The four critical policy criteria for mobile spectrum renewal

27 January 2014 | Regulation and policy

Mark Colville

Article | Wireless Infrastructure Strategies

The four critical policy criteria for mobile spectrum renewal

In many countries, 15- to 20-year GSM licences issued in the late 1990s are coming up for renewal. In addition, the first UMTS licences have already started to expire. Licence expirations offer national regulatory authorities (NRAs) the opportunity to realise multiple primary policy objectives relating to spectrum management while addressing secondary issues such as spectrum refarming or ensuring contiguity of spectrum holdings.

However, licence renewals are a time of high tension between NRAs, incumbents and potential market entrants, all of which are likely to have divergent opinions on the most appropriate approach to re-licensing the spectrum. Regulators risk harming competition, interrupting services, discouraging investment, being seen as biased or enabling (the continuation of) an inefficient spectrum distribution. Operators, on the other hand, risk paying excessive licence fees, receiving too little high-value spectrum relative to competitors and being unable to provide a consistent service. This article examines the various approaches to spectrum re-licensing and the criteria NRAs should consider when evaluating different approaches.

Regulatory options

Benchmarking the action taken upon expiry of mobile spectrum licences across 43 countries since 2006, we have found that regulators use three main categories of approach, with similar frequency.

  • Automatic renewal, whereby the current licence-holder retains the spectrum licence. This can come about through the issuance of indefinite licences, or where there is an implicit high expectation of renewal.
  • Administrative re-assignment to another operator.
  • Auction-based approaches, whereby either the current licence-holder or another operator can obtain the licence. As well as full auctions of all expiring spectrum licences (with or without the prior harmonisation of the expiry dates of licences), hybrid approaches whereby part of the available spectrum has licences renewed with part of it auctioned, or where a licence-holder retains a first right of purchase can be used.

Figure 1: Instances of approaches used for spectrum licence renewal, 43 countries, 2006–2013 [Source: Analysys Mason, 2014]

Policy objectives

Given the high stakes of licence re-assignment, it is imperative that regulators decide on a re-assignment approach only after carefully evaluating their policy objectives, assessing the extent to which these objectives are currently being met and considering how different potential approaches will affect these objectives in the future.

To this end we have identified the following four criteria that NRAs might want to consider when evaluating licence renewal approaches, noting that some regulators may also be concerned with the amount of revenue to be raised and the complexity of the process:

  • market competitiveness and efficiency
  • investment-friendliness and service continuity
  • spectrum manageability
  • the transparency and fairness of award.

Each of the re-licensing approaches identified has a different effect on the policy objectives that are likely to be of interest to regulators.

  • Automatic renewal regimes are investment-friendly, but result in low levels of manageability. In addition, as with administrative re-assignment, complicated issues such as how much to charge for the spectrum may arise, as Ofcom is currently consulting on with regard to 900MHz and 1800MHz licences in the UK.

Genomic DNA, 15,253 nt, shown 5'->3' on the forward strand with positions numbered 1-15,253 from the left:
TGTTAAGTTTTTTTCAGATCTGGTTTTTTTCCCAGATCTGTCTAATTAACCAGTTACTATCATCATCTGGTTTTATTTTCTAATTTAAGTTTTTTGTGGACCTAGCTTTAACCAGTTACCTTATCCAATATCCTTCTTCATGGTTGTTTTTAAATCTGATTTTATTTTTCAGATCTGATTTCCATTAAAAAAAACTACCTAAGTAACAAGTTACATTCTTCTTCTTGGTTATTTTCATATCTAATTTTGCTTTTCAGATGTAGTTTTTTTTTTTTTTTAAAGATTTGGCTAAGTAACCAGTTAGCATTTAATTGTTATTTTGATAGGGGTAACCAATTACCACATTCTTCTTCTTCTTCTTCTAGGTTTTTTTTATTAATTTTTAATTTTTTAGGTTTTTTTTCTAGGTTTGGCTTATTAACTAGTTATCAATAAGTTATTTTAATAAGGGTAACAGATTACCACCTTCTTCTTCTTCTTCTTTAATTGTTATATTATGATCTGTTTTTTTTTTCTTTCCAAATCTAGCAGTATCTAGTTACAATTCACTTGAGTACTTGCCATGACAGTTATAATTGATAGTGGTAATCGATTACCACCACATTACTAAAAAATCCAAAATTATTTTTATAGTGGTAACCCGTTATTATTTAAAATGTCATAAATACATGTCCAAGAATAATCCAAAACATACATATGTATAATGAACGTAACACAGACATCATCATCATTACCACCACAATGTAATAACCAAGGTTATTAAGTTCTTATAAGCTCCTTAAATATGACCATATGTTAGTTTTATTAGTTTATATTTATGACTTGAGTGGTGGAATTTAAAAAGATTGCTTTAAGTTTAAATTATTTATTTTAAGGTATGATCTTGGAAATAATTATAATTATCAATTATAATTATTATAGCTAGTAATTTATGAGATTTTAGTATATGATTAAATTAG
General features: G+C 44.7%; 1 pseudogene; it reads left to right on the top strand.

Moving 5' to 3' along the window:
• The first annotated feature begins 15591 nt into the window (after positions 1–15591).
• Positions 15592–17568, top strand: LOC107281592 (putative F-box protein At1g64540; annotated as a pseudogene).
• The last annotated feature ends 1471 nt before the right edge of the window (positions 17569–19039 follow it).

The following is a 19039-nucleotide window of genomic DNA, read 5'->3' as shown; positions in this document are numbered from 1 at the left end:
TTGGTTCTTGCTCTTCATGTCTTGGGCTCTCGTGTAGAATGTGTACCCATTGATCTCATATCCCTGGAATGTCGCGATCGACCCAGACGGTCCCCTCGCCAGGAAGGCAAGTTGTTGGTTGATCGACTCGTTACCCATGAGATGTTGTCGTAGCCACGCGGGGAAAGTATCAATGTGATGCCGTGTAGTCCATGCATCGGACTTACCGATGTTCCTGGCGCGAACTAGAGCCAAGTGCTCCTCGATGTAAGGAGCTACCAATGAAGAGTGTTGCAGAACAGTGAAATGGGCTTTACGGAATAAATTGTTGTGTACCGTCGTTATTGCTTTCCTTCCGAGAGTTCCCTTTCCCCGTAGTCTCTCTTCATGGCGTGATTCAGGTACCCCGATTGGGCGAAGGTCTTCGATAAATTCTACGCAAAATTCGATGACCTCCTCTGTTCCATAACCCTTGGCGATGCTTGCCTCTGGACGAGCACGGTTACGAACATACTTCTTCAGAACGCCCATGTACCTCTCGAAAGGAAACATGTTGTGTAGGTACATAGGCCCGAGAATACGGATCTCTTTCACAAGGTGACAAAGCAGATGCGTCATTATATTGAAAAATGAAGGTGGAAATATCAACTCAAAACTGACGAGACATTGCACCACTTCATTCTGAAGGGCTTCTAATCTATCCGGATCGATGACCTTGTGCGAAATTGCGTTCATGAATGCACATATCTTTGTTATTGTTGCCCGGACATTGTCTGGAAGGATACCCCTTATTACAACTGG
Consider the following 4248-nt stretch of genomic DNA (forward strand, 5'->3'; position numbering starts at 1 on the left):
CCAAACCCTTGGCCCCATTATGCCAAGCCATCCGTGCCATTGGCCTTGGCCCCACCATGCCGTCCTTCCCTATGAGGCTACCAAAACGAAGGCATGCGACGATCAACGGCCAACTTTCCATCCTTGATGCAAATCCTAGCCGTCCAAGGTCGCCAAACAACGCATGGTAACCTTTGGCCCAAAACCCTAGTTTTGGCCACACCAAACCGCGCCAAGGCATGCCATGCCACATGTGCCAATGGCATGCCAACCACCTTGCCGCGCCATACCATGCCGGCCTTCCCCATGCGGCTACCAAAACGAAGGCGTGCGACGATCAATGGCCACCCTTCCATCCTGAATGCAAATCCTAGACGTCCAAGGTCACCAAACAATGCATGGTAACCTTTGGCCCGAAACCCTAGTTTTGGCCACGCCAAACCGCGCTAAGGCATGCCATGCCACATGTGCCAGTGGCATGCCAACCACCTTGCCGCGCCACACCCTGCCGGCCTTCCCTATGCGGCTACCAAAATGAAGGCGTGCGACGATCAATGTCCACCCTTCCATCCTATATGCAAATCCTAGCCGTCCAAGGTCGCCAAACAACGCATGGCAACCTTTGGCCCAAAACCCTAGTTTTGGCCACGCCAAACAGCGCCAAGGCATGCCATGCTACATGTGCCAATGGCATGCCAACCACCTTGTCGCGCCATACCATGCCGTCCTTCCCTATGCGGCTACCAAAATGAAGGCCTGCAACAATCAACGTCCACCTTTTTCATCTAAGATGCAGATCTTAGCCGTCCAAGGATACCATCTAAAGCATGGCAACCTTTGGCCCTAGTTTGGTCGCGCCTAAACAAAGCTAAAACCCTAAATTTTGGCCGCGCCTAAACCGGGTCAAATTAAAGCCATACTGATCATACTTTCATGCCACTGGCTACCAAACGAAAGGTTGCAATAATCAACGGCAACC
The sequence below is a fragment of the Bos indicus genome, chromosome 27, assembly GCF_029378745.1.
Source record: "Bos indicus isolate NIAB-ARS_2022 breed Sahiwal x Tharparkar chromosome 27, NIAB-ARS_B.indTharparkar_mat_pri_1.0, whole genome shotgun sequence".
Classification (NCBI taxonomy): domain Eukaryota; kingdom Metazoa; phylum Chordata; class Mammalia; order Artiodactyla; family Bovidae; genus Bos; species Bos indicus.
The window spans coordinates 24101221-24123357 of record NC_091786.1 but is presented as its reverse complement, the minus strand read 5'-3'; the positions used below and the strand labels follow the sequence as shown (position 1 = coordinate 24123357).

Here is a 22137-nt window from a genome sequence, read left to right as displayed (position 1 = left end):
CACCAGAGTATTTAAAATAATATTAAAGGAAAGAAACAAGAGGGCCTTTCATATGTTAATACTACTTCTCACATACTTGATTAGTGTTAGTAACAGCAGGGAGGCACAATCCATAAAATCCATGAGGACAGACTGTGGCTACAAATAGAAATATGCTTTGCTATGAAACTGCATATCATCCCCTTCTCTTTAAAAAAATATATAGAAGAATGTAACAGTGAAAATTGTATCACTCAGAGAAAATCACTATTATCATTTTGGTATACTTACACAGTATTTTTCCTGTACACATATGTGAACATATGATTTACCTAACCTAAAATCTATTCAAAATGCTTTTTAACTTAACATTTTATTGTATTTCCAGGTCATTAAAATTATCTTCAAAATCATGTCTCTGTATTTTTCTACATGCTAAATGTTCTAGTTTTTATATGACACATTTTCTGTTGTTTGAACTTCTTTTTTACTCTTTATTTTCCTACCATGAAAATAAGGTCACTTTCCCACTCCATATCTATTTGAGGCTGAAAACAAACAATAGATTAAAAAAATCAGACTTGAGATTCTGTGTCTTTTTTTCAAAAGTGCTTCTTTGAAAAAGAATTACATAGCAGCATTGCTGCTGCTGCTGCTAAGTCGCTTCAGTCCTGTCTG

• Administrative re-assignment procedures allow for maximum manageability and can be pro-competitive, but are prone to regulatory failure. In particular, this manageability may be achieved at the cost of decreased investment incentives and minimal transparency.
  • Auction-based approaches ensure high levels of competition and are generally transparent and fair. However, the uncertainty they introduce for operators may dampen investment incentives, while manageability and potentially service continuity are also reduced.

Conclusions: NRAs should choose an approach to expiring licences based on their market situation and policy objectives

In our view there is no single ‘right answer’ for an NRA and the approach to be followed should be very carefully considered in light of the individual market situation and the particular policy objectives being followed.

Administrative re-assignment approaches may be advisable at times when the NRA needs to maintain close control of national spectrum distribution because of technological changes or changing market dynamics. On the other hand, automatic renewal lacks the flexibility to react to significant market changes but may be more appropriate if the initial distribution of spectrum was competitive, transparent and fair (for example, via auction).

Auctions are best if the NRA wishes to re-assign licences from a ‘clean slate’, with a long timeframe and does not expect any major changes in the future value of the auctioned spectrum that would require regulatory intervention. Hybrid auction-based approaches with harmonisation of expiry, first right of refusal to incumbents or incorporating only part of the spectrum may offer increased levels of manageability, service continuity and investment incentives while continuing to aid competition and offering varying degrees of transparency. These approaches may become increasingly attractive for regulators, in our opinion.

Analysys Mason is a leading advisor to operators and regulators on spectrum valuation, spectrum auctions and all spectrum management-related matters. For more information about our services, please contact Mark Colville, Senior Manager, at


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